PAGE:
What is Hypoglycemia?

Hypoglycemia, or low blood glucose, refers to the condition when the sugar levels in blood have dropped below the target level (usually less than 70 mg/dl). The cause is too much insulin in blood which can happen when there is a disproportion between the intake of carbohydrates and the available insulin.

The symptoms of hypoglycemia are shakiness, cold sweats and chills, sudden weakness, tachycardia, dizziness, pallor, hunger, headache, and even seizure. These symptoms are induced by adrenaline which is triggered by low blood sugar.

Juice, fruits, honey, sugar or candy can offer a relief in mild cases. A severe episode of hypoglycemia may require administration of glucagon and should be treated as an emergency.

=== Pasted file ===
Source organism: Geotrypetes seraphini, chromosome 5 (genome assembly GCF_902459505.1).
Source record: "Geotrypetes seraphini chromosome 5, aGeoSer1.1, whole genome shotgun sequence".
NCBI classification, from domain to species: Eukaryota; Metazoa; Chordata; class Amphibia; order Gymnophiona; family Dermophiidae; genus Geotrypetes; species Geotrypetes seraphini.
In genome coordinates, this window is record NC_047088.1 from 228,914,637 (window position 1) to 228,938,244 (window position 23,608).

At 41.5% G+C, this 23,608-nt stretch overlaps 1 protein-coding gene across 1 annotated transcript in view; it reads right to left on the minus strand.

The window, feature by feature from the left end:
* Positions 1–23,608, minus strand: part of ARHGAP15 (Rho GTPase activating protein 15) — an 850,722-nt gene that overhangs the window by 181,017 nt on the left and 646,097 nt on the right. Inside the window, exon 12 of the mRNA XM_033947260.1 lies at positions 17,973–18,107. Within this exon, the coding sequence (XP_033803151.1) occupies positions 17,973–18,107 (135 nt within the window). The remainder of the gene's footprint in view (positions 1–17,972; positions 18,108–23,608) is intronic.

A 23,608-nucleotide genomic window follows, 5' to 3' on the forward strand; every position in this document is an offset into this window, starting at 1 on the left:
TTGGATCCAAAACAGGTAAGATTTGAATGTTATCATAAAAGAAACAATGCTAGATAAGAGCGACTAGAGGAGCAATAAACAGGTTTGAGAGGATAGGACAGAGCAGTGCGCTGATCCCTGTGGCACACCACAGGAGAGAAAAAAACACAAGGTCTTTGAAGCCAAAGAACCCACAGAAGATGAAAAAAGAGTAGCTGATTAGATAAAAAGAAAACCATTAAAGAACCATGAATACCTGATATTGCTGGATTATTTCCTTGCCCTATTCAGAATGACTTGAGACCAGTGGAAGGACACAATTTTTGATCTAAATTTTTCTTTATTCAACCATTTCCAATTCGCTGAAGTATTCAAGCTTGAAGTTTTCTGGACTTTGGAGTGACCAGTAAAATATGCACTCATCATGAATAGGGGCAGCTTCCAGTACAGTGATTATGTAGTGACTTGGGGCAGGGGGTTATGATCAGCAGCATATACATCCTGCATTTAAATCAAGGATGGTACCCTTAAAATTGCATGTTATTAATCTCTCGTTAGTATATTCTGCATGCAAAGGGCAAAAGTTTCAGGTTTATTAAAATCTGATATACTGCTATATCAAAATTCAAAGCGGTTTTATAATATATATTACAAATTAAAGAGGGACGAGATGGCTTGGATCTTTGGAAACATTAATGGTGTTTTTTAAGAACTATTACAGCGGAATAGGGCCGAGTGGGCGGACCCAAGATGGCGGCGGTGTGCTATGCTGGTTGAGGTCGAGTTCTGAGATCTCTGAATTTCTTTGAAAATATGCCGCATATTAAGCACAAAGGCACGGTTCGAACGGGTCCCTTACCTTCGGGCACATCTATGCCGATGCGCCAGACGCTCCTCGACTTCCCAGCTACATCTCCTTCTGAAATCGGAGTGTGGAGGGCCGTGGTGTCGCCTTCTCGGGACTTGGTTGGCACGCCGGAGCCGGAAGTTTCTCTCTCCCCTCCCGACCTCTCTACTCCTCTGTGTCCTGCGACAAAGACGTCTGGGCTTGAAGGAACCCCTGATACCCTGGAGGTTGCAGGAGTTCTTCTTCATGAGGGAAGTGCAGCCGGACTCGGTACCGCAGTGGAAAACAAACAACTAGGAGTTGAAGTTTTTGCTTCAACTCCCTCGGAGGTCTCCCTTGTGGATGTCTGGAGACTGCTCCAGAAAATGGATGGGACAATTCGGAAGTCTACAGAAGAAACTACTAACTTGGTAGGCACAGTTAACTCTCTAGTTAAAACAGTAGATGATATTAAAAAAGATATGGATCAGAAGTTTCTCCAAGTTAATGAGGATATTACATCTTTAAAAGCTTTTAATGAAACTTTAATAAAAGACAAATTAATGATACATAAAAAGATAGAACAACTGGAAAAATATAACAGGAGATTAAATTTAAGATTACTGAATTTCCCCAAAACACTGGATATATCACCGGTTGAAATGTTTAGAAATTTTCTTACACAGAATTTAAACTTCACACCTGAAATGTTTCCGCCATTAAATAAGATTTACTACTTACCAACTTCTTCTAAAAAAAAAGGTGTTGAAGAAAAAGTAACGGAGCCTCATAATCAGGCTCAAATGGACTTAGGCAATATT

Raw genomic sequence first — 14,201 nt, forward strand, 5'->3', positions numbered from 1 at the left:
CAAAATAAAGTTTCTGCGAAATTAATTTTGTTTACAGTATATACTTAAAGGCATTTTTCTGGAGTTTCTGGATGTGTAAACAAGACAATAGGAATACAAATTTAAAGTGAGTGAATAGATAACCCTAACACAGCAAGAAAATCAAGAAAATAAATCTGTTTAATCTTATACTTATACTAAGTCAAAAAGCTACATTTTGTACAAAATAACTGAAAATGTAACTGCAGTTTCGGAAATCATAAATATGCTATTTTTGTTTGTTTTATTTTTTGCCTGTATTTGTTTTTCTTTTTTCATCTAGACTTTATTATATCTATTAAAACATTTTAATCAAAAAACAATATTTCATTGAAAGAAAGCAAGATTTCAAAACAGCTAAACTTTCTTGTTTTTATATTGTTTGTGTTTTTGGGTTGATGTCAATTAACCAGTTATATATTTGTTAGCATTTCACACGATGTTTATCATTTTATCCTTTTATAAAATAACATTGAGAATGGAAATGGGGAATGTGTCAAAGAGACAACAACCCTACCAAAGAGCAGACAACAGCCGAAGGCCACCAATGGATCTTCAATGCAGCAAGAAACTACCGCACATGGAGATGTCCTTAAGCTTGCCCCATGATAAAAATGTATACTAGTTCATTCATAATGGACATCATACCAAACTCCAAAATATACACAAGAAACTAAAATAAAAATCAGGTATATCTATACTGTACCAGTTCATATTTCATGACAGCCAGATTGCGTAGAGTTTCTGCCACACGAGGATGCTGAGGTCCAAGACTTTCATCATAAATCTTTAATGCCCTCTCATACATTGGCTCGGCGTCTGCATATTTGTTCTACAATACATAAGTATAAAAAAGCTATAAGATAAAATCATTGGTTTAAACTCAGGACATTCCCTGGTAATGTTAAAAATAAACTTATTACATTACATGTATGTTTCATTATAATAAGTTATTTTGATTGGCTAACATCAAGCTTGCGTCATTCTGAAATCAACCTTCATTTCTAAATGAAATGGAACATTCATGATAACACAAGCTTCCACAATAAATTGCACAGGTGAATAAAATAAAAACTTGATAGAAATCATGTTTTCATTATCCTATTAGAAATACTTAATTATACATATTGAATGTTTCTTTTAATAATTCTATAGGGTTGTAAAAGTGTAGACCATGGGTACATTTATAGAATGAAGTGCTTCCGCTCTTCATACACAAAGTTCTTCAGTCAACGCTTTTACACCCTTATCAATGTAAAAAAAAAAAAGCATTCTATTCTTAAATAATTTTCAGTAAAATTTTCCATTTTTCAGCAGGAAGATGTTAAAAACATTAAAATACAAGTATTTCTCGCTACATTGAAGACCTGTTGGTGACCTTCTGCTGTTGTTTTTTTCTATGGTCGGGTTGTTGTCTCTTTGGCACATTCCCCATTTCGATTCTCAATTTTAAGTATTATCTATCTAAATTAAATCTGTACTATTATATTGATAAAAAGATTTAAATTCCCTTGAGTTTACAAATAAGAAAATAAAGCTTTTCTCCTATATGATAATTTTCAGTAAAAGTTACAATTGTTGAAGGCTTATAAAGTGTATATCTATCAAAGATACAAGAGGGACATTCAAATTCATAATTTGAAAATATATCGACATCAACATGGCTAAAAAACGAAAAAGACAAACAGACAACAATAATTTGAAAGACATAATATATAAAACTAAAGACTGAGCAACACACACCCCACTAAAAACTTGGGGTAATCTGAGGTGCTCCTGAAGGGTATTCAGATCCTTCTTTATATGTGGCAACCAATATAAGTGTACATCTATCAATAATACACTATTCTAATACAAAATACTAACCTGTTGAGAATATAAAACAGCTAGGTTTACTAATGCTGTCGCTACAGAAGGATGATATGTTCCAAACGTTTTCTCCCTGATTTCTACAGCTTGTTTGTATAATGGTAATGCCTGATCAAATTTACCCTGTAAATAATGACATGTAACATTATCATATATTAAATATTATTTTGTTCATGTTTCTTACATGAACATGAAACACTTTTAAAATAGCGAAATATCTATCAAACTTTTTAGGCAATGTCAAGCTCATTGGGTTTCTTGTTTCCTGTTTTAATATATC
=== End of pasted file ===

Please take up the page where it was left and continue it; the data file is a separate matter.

In diabetes, hypoglycemia may result from a number of factors, including: not eating enough carbohydrates, skipping a meal, by increasing physical activity, by drinking too much alcohol without enough food, and being sick.

If you have diabetes, you can prevent episodes of hypoglycemia by: monitoring blood glucose levels, eating meals or snacks regularly, following a safe physical activity plan, and working closely with your personal health care team.

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